Daniels’ attorney Michael Avenatti, has attempted to render the NDA null and void because not only was the agreement not signed by Trump, but also because if Trump did not create a contract to silence the actress about his time with her, why would she have to remain silent?
As speculation grew following Trump’s claimed ignorance of the NDA, reports linked Cohen to attorney Keith Davidson, who represented the actress at the time she signed it.
Davidson also represented former Playboy model Karen McDougal, who also alleges to have had an affair with Trump during the same time period in 2006 after now-FLOTUS Melania Trump gave birth to their son, Barron.
According to press reports, McDougal, who was paid $150,000 by the owners of the National Enquirer — American Media Inc. (AMI) for her story, is suing Davidson, claiming he was working closely with representatives from the Trump camp, while legally representing her.
McDougal claims her story, which was never published by the tabloid and was suppressed as part of the “catch-and-kill” strategy employed by David Pecker, chief executive of AMI and a close friend of Trump’s, was a cogent strategy to silence her and make sure news of the affair never reached the public.
As part of the raid on Cohen’s offices and home, federal prosecutors reportedly are looking for records related to both women, the possible strategy to silence their dalliances with Trump, and where payments of such agreements with or without the president’s knowledge fit into campaign laws.
The raids set off a Trump tweet storm that proclaimed the FBI broke into his attorney’s offices, violated his attorney/client privilege and is “total witch hunt.”
The raids, which appeared to surprise both the president and Cohen, were approved by Geoffrey Berman, U.S. Attorney for New York’s Southern District, who was handpicked by Trump, and was signed off on by a federal judge.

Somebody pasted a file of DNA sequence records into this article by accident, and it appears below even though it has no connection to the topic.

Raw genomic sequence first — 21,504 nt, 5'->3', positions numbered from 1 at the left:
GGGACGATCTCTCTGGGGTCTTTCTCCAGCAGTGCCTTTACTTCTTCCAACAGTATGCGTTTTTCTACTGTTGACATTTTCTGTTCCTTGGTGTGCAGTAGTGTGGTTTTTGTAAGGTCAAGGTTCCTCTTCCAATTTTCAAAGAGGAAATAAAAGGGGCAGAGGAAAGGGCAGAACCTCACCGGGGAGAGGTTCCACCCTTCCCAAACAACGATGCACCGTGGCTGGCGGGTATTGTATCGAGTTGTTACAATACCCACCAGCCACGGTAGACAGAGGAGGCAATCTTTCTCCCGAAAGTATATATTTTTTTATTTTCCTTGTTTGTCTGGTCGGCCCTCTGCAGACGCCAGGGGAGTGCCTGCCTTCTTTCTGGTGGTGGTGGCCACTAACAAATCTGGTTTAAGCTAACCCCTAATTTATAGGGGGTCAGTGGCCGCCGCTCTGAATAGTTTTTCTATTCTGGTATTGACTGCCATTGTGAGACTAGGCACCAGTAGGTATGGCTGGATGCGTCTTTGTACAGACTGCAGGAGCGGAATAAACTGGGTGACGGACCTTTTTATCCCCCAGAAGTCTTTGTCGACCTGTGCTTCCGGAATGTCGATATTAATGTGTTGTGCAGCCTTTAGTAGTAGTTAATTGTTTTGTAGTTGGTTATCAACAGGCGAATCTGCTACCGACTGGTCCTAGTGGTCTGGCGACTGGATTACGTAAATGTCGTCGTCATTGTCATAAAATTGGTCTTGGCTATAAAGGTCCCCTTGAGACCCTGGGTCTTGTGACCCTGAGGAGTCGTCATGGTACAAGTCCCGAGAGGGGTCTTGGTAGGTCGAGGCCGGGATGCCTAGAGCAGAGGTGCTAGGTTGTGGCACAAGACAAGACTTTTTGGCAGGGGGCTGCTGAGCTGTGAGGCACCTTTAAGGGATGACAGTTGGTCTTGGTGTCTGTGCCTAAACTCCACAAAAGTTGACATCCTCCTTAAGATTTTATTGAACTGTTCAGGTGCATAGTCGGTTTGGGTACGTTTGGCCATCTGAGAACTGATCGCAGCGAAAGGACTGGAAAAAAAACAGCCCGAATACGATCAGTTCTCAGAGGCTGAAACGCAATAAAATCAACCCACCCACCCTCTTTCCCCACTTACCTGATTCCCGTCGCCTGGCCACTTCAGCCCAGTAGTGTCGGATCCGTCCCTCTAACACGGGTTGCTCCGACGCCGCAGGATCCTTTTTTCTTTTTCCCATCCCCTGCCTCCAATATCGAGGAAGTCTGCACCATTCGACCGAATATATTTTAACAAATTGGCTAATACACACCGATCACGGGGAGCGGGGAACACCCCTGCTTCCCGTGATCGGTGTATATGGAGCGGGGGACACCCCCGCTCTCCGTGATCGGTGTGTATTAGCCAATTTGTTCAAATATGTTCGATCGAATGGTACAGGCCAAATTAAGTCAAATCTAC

The action was also approved by Deputy Attorney General Rod Rosenstein, who appointed Mueller to head the probe into Russian interference in the 2016 election and any possible ties to President Trump. Media speculation points to Rosenstein as being in Trump’s crosshairs for firing and replacement with an ally who will ultimately fire Special Counsel Mueller and therefore end the probe into Trump and his alleged ties to Russian collusion.
Cohen has reportedly been under criminal investigation for months regarding his business dealings. On April 12, attorneys for Cohen and Trump filed legal actions that sought to restrict the documents viewed by prosecutors until an independent third party can be appointed by the court.
A coordinated military action was launched last night into Syria, responding to a chemical attack against civilians in that country by its leaders last week.
The allied cruise missile attack launched by the United States, United Kingdom and France was aimed at three areas in Syria, including two weapons-storage areas in Homs, and a scientific research center in Damascus, according to news sources. Warships from the three nations hurled some 120 cruise missiles into Syria, targeting the military operations of President Bashar al-Assad’s government.